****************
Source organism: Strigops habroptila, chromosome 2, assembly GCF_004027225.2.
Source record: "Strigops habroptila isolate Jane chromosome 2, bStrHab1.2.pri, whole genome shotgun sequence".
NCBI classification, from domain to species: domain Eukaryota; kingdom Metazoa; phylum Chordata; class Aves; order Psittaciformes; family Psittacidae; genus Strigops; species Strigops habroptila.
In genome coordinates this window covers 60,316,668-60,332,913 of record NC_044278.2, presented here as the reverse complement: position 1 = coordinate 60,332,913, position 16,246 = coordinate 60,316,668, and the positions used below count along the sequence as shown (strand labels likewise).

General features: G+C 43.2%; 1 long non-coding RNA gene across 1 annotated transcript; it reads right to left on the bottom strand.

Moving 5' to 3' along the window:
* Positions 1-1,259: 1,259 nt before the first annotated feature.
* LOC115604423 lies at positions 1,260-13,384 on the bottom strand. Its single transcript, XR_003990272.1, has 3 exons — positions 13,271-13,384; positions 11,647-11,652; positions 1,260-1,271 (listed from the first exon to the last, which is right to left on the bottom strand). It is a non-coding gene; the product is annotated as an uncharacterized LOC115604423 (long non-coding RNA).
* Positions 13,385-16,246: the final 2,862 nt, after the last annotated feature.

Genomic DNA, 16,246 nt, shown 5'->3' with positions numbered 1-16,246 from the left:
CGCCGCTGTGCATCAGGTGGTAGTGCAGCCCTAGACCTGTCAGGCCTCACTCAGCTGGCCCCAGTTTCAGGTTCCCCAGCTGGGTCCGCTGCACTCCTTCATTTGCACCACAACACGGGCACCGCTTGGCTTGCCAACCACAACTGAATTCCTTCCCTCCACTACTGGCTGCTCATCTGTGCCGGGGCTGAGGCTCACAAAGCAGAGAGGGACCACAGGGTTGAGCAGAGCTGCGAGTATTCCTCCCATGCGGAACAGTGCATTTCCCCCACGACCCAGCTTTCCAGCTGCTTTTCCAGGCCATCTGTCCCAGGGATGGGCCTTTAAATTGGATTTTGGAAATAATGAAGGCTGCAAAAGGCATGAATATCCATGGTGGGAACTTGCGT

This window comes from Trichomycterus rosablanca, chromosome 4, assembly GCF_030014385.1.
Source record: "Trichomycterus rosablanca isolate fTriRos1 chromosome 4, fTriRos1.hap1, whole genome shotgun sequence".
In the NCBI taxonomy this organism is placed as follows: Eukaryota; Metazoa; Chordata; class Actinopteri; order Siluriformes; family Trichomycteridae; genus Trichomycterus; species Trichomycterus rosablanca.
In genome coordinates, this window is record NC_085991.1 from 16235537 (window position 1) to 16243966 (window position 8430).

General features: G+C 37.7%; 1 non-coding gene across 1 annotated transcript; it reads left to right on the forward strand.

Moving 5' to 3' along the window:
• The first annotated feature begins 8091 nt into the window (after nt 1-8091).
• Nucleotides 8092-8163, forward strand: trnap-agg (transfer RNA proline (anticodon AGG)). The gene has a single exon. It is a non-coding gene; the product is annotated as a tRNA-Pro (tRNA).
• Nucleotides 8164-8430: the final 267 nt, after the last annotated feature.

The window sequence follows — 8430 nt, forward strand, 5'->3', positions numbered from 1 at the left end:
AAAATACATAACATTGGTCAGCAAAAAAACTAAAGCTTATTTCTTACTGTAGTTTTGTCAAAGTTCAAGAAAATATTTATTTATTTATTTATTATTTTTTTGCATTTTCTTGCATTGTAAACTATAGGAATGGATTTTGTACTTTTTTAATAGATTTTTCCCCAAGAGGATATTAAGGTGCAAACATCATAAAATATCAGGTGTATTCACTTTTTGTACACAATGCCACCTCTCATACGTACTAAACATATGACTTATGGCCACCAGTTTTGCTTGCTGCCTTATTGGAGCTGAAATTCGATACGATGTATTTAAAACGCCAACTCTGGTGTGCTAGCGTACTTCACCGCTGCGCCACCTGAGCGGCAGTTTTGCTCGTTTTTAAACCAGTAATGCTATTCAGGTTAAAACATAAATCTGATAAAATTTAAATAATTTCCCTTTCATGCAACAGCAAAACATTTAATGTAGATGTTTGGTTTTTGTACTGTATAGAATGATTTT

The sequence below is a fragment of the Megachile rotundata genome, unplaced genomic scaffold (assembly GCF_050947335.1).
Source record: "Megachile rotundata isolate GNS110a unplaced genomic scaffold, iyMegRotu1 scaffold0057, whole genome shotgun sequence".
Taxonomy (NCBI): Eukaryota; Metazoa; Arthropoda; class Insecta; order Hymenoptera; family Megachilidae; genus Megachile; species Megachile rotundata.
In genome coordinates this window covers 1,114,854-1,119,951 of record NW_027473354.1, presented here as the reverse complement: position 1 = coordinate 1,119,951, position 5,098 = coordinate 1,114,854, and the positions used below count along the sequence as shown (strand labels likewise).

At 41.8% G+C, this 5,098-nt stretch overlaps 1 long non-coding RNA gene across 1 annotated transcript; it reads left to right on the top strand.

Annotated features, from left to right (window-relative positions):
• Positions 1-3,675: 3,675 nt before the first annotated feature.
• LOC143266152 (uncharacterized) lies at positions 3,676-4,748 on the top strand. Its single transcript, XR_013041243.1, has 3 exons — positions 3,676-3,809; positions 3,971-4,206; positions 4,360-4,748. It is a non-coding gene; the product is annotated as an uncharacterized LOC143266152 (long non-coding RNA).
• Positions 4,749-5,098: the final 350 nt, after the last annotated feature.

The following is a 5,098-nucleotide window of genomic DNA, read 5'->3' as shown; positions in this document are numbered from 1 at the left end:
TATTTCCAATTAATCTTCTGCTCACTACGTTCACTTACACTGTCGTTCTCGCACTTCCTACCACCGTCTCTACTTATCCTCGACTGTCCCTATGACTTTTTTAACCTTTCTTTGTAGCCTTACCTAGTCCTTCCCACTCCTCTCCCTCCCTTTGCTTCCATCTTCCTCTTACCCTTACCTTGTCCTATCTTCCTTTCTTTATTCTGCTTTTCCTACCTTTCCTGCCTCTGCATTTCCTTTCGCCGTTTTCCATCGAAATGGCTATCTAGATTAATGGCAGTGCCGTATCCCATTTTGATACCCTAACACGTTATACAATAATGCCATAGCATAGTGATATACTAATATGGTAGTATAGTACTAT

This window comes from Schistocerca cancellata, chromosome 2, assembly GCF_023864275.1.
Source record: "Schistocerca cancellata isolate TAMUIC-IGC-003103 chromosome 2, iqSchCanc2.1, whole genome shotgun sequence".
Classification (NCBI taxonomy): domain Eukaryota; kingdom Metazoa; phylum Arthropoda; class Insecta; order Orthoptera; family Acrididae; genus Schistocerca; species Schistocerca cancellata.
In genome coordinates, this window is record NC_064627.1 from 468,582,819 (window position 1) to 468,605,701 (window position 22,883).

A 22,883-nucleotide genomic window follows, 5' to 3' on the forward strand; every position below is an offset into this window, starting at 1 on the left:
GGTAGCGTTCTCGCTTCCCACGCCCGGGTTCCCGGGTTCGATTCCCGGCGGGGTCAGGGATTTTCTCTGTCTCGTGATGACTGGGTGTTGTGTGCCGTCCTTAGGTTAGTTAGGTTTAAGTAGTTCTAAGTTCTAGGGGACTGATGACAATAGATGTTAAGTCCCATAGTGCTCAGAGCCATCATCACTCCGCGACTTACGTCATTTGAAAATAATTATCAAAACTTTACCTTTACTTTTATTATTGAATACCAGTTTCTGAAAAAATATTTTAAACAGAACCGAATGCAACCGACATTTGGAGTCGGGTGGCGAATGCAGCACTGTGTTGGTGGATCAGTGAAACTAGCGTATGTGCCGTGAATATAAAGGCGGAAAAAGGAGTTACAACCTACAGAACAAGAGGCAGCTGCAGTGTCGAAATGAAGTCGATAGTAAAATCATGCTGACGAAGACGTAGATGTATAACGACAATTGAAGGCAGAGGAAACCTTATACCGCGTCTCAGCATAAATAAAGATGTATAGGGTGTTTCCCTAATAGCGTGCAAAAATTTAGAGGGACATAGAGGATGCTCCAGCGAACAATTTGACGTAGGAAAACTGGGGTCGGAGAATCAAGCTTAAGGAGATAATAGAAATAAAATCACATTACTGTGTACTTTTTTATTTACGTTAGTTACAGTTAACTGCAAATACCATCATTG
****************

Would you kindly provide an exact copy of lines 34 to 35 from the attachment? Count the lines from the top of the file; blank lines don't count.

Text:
This window comes from Schistocerca cancellata, chromosome 2, assembly GCF_023864275.1.
Source record: "Schistocerca cancellata isolate TAMUIC-IGC-003103 chromosome 2, iqSchCanc2.1, whole genome shotgun sequence".